In this corner of the blog we are asking people random questions about their passions and what makes them want to get involved with causes and bettering the world. I can’t promise any hard-hitting questions but rather simple insight into what drives people in such a fast-paced social media’ed world.
Today’s question: What makes you want to give?
We asked 29-year-old Diane Jenkins, a mother of two, what motivates her to give.
“Definitely when I see a person in need it makes me get involved,” said Jenkins. “There is something about a visual element that makes me take notice and help out where I can.”
How important are the visuals?
Jenkins adds, “They are pretty important. There is something to be said about shock value, though extreme tactics sometime make me second guess the need to support a cause. A genuine story wins me over. I also want to see results. If I give my money I want to see what is being done with it. I am likely to give again if I feel good about what I did – if I can see how I made a difference.”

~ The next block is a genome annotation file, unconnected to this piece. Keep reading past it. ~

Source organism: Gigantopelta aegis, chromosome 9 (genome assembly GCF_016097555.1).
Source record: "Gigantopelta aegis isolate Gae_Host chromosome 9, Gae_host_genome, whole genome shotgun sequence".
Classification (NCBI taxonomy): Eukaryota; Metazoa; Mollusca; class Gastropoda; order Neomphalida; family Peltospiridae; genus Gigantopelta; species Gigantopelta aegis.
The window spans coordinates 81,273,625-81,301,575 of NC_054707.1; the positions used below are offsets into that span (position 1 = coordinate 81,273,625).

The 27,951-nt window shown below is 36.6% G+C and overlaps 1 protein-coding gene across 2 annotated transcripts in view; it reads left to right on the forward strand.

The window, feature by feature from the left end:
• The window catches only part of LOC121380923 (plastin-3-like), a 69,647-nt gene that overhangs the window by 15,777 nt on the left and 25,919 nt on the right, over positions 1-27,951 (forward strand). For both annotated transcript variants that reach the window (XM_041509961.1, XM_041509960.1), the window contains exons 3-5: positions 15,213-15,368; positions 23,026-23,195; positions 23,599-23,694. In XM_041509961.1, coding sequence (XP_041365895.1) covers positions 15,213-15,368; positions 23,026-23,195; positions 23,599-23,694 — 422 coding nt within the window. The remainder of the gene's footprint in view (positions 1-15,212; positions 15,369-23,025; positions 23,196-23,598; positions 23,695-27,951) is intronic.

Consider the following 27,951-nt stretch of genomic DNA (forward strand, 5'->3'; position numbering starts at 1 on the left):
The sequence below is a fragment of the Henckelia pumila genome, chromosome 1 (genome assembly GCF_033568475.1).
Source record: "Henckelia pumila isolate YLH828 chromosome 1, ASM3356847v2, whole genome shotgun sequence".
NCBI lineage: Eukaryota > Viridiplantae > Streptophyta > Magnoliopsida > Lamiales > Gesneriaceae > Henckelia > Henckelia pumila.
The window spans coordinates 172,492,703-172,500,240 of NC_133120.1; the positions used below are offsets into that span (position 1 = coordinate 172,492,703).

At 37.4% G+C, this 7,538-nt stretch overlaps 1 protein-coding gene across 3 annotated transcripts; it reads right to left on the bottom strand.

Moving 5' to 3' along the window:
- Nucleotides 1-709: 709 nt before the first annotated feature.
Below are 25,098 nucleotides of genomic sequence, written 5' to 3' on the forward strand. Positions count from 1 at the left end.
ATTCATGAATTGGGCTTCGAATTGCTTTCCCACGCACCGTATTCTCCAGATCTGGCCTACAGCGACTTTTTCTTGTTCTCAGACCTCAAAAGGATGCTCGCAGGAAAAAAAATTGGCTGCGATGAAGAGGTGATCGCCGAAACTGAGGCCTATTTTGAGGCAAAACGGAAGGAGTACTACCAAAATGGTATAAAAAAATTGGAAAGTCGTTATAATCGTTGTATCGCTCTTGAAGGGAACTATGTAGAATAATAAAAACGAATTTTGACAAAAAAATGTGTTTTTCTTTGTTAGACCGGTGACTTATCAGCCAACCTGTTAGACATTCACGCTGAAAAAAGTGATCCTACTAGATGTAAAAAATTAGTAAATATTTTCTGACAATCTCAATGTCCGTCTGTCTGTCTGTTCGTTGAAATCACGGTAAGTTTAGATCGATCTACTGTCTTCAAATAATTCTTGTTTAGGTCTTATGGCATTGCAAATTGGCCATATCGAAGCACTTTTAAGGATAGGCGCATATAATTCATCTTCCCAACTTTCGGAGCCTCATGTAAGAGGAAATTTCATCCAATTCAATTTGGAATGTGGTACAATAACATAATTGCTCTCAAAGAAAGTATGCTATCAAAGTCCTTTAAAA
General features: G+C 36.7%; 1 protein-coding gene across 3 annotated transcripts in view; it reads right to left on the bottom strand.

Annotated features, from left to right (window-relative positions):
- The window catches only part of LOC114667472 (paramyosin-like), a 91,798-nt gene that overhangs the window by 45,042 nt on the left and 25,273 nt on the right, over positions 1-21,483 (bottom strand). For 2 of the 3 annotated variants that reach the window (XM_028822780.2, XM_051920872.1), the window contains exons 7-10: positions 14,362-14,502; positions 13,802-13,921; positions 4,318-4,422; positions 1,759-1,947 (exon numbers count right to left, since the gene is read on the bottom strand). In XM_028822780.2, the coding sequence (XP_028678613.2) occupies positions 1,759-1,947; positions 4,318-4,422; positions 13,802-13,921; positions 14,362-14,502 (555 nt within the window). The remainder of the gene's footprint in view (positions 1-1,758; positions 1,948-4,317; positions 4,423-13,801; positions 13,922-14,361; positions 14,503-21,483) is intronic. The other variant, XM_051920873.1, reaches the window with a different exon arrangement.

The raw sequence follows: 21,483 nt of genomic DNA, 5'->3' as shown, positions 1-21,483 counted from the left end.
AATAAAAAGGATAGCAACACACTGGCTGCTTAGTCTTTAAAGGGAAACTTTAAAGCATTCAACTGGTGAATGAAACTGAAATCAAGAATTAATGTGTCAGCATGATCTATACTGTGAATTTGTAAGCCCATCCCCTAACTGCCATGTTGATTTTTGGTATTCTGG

Once you have seen that your contribution has made a difference, then what?
“A genuine thank you can work,” said Jenkins. “But if it is a standard form mail that everybody gets, it should be personalized and at least appear to be special for me. What I don’t like is getting a letter that clearly puts my name in bold or my donation amount because it looks like it was just dropped in from a database. And I realize in reality that it most likely will be by (charitable organizations) but the formatting makes a difference. I don’t want to feel like I’m part of a mass mailing.”
What advice would Jenkins give to nonprofits wanting to connect with their supporters?
“I need to see the faces behind the cause,” said Jenkins. “Show me who you are and what you are doing. Flashing pictures on a screen might get my attention but a human angle with someone connected to the cause is what will drive me to get involved.”